Needed Adapters: Lenses come in a variety of mounts that aren't always related to cameras. Thankfully most lens mounts can be adapted to most cameras with the right gadgets. Even though you may see a reference to Nikon's f-mount in the reviews, most cameras out there can be similarly adapted. Just replace Nikon with your camera brand. eBay is a good place to find odd adapters.
Preferred Mounting: When a lens is mounted in the way it was originally intended, I will call that "normal" mounting. In order to work at their best at magnification above 1:1, many lenses need to be mounted in reverse. That will generally require that you find a reversing ring for your camera's lens mount (easy to find on eBay). The reversing ring will typically have a standard size lens thread on it - commonly 52 mm for Nikon. If you lens has 52 mm filter threads on it, the lens will screw right into the reversing ring, and you are ready to go. If your lens has a thread smaller than the reversing ring (say 49 mm) you will need a 49-52 mm step-up ring. If the lens has a larger thread (say 55 mm) you will need a 55-52 mm step-down ring. These are always available on eBay.
Working Distance: Working distance is the distance from the front of the lens to the object being photographed.
Magnification: Magnification is the ratio of the actual size of the object versus the size of the object when projected onto the detector. If the object measures 40 mm and when photographed it takes up 20 mm on the detector (half life size), the magnification is 1:2 or 0.50x. If the same 40 mm object is projected at twice life size on the detector (80 mm on the detector), the magnification is 2:1 or 2x.
Sharpness vs. Resolution: Sharpness and resolution are two different aspects of the same basic process - how objects are rendered by the lens and by how the lens and the detector work together.
Sharpness is how crisp and detailed an image looks when looking at the whole image in standard viewing conditions. This can be given an approximate number with lens testing (MTF50). The numbers on the sharpness graph tell you about how many sharp details you will get across the camera's detector. The higher the number the better.
Resolution is a little different. Resolution doesn't care if the detail is sharp, just that it can be seen. I like to think of resolution as how much detail you can see in an image when you are zooming up on a small part of it. Again, resolution can be approximated with a number (MTF10). It corresponds to the number of just resolved details you will see across the detector. Again, the higher the better.
The numbers that are provided in the testing are for unsharpened images. Using unsharpened images makes the number more consistent. Sharpening will increase the numbers by a variable amount, commonly somewhere around 30%. Sharpening affects the MTF50 more than the MTF10.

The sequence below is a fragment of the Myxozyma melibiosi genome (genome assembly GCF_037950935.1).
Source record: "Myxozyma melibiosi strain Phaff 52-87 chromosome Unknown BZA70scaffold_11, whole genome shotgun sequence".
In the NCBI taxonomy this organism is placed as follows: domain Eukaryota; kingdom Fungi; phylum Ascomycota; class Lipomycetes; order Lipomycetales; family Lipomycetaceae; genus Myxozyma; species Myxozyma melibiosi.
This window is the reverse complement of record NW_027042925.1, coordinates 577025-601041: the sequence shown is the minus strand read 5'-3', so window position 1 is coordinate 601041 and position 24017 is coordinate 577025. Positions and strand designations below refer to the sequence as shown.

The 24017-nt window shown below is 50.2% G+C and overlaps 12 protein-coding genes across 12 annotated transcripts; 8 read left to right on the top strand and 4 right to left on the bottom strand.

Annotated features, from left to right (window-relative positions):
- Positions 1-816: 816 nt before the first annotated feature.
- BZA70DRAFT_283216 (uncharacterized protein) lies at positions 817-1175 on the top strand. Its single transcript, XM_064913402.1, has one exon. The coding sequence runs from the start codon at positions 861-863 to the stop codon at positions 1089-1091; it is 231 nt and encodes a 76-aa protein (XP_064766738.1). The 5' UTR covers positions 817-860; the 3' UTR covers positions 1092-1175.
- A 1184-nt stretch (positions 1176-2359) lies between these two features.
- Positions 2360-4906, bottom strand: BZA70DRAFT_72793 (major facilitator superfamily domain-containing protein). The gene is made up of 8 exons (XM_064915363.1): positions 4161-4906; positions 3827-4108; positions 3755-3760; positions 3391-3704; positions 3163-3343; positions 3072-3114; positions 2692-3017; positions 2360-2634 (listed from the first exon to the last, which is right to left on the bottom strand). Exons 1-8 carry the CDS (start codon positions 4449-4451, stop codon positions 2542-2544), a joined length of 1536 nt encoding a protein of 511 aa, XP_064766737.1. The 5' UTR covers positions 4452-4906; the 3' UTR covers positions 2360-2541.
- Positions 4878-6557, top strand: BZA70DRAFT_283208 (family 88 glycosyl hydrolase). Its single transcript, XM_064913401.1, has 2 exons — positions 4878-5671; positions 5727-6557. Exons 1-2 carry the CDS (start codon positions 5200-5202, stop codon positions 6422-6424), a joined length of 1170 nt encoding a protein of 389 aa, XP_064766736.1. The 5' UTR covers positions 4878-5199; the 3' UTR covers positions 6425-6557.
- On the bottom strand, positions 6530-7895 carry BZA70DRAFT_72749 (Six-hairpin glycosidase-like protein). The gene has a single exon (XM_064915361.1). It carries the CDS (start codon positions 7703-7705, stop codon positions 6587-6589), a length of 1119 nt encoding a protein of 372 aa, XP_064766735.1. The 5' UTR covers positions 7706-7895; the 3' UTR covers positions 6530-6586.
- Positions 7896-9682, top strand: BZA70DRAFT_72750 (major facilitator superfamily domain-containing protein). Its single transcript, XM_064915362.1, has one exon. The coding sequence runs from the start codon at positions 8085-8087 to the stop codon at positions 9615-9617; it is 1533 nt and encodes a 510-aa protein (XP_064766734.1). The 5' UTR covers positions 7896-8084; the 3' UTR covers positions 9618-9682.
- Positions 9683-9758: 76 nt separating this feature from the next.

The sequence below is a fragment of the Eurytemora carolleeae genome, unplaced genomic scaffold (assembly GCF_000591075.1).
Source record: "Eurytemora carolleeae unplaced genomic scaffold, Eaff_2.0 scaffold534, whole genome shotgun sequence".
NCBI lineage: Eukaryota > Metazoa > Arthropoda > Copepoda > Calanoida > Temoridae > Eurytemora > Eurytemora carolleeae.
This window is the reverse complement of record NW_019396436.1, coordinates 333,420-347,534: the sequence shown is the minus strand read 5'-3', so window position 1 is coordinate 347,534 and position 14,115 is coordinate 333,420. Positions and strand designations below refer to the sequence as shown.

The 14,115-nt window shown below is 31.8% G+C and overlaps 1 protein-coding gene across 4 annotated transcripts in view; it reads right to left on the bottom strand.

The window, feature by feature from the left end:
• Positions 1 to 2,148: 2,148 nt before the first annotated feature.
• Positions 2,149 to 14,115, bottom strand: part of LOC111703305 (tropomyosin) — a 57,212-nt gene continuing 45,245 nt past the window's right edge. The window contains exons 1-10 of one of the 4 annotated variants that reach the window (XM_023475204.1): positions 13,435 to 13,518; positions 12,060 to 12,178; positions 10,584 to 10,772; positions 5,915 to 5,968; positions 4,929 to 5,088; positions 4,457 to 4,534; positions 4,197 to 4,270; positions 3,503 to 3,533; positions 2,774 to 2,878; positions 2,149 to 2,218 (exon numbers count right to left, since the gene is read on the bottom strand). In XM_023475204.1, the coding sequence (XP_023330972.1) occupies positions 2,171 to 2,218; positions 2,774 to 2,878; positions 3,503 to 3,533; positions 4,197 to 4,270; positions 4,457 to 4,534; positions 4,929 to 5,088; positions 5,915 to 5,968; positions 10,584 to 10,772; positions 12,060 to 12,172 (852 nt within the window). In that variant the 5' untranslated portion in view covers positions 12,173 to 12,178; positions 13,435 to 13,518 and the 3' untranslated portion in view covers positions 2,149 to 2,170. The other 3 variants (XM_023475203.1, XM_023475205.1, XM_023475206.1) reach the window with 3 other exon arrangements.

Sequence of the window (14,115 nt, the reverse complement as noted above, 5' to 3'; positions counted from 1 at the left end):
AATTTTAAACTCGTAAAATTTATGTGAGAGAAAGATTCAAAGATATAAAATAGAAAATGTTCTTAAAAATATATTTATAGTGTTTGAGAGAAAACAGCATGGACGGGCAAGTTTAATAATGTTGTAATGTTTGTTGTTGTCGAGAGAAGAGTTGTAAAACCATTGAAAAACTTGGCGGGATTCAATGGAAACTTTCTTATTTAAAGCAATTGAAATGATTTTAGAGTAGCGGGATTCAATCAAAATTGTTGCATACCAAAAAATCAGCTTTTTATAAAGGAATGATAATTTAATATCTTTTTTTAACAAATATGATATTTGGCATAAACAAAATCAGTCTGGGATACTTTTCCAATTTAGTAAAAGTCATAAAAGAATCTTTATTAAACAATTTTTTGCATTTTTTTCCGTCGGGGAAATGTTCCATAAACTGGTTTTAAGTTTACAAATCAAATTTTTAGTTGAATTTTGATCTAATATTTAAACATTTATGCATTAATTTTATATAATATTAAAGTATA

Nyquist Frequency: The Nyquist frequency is the resolution (or frequency) that aliasing begins. I won't go deeply into aliasing, but basically it is the point at which the lens outresolves the detector. With my testing it is the number of pixels across the detector measured vertically.
The MTF10 of a lens is very close to the resolution limit of the lens. Therefore if the MTF10 is larger than the Nyquist frequency, The lens is producing more information than the detector can handle. This can lead to image artifacts (moire patterns). This situation is much more common in normal imaging (not macro). In order to prevent these image artifacts, digital cameras will have an anti-aliasing filter in front of the detector.
Resolution vs Aperture: A larger (smaller number) aperture potentially allows for seeing finer details by limiting the amount of diffraction present in the image. Diffraction causes sharp edges to become progressively fizzier. Diffraction is increased when the aperture is closed down (higher number).
The problem is that lenses tend to produce fuzzier pictures as the aperture is opened - harder to construct and design lenses for larger apertures. This works opposite of diffraction. The end results is that most lenses take the highest-detailed pictures with the aperture closed down a notch or two.
Corner Fuzziness vs Aperture/Magnification: Lenses tend to produce the most detail in the center of the image. The loss of detail on the periphery tends to worsen as the aperture is opened. A measure of how well the lens is resolving details on the image periphery is to measure the sharpness in the center vs the sharpness on the periphery. The number I produce is how much less sharpness is seen on the edge vs. the center (in percent).
Edge sharpness tend to improve as the aperture is closed, but resolution tends to go down with this same action. There is a trade-off. With every lens there are trade-off in the design. You can't have everything at a reasonable price. A lens that has outstanding sharpness and resolution in the center and periphery of the lens is going to cost more than one that is only sharp in the center.